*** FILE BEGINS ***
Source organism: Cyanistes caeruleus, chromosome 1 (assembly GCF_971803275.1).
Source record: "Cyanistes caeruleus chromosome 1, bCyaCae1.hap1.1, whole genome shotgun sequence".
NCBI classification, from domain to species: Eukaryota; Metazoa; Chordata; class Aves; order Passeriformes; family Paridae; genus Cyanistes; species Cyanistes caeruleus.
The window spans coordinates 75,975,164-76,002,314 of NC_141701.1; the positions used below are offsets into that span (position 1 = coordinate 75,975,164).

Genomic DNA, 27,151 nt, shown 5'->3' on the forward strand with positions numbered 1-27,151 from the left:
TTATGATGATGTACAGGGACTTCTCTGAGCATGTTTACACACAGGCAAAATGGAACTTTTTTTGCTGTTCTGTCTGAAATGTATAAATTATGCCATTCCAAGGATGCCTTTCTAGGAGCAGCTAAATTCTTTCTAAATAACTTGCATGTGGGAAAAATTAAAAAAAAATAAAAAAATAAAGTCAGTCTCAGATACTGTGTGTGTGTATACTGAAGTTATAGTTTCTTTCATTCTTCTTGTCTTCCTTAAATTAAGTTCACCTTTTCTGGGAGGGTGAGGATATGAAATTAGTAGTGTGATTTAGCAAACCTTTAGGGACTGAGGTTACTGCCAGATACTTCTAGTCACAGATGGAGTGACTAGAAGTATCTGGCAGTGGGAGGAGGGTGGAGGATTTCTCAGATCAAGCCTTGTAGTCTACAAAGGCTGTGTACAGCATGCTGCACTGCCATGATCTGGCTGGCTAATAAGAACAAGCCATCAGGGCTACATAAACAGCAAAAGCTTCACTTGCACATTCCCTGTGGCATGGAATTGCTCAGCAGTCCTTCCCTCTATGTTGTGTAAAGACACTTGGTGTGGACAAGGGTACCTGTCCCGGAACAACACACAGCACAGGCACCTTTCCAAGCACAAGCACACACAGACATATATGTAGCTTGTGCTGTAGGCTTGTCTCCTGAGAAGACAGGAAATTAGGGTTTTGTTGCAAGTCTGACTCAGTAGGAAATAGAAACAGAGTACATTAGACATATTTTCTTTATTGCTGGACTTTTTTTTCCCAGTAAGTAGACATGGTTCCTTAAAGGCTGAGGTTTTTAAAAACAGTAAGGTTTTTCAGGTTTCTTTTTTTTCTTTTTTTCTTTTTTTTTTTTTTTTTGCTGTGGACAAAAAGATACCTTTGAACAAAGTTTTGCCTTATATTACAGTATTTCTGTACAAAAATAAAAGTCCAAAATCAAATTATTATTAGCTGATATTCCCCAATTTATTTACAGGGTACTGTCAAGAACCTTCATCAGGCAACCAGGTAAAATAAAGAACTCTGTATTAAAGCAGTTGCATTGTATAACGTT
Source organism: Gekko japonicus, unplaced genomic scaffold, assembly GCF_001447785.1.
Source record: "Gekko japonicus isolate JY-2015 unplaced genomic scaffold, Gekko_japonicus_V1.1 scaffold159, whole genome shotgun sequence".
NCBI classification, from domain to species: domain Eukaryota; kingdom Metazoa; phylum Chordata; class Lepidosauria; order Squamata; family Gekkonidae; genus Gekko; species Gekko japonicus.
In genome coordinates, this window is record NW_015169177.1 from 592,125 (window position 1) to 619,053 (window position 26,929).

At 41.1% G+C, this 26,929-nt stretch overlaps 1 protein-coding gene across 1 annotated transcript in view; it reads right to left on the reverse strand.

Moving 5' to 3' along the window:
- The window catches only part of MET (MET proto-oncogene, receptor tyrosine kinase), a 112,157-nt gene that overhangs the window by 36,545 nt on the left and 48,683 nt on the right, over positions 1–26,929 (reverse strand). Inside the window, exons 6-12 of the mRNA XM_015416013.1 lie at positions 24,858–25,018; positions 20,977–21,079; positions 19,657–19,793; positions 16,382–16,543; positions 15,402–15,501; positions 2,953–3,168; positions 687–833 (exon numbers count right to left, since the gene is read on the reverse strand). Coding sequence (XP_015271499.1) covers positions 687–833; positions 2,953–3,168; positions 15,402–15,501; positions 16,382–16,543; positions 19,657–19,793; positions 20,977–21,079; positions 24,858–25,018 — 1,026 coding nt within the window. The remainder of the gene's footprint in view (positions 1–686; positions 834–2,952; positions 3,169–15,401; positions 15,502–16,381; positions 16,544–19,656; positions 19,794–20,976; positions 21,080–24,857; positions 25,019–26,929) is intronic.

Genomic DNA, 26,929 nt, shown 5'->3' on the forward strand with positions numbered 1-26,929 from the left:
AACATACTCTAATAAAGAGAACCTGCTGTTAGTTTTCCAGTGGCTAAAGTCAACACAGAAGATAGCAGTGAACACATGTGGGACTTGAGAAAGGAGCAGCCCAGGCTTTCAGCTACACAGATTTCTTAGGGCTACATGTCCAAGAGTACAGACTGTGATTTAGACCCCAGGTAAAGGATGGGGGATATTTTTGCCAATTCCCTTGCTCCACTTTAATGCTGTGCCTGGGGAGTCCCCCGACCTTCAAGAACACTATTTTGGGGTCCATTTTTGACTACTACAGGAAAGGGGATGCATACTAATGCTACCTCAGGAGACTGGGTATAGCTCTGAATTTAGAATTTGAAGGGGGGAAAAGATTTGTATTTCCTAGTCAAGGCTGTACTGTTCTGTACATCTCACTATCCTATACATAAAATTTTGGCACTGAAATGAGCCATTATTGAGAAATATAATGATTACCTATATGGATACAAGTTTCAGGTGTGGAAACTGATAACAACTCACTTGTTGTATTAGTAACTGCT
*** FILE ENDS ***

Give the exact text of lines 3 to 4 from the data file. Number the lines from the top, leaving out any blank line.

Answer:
NCBI classification, from domain to species: Eukaryota; Metazoa; Chordata; class Aves; order Passeriformes; family Paridae; genus Cyanistes; species Cyanistes caeruleus.
The window spans coordinates 75,975,164-76,002,314 of NC_141701.1; the positions used below are offsets into that span (position 1 = coordinate 75,975,164).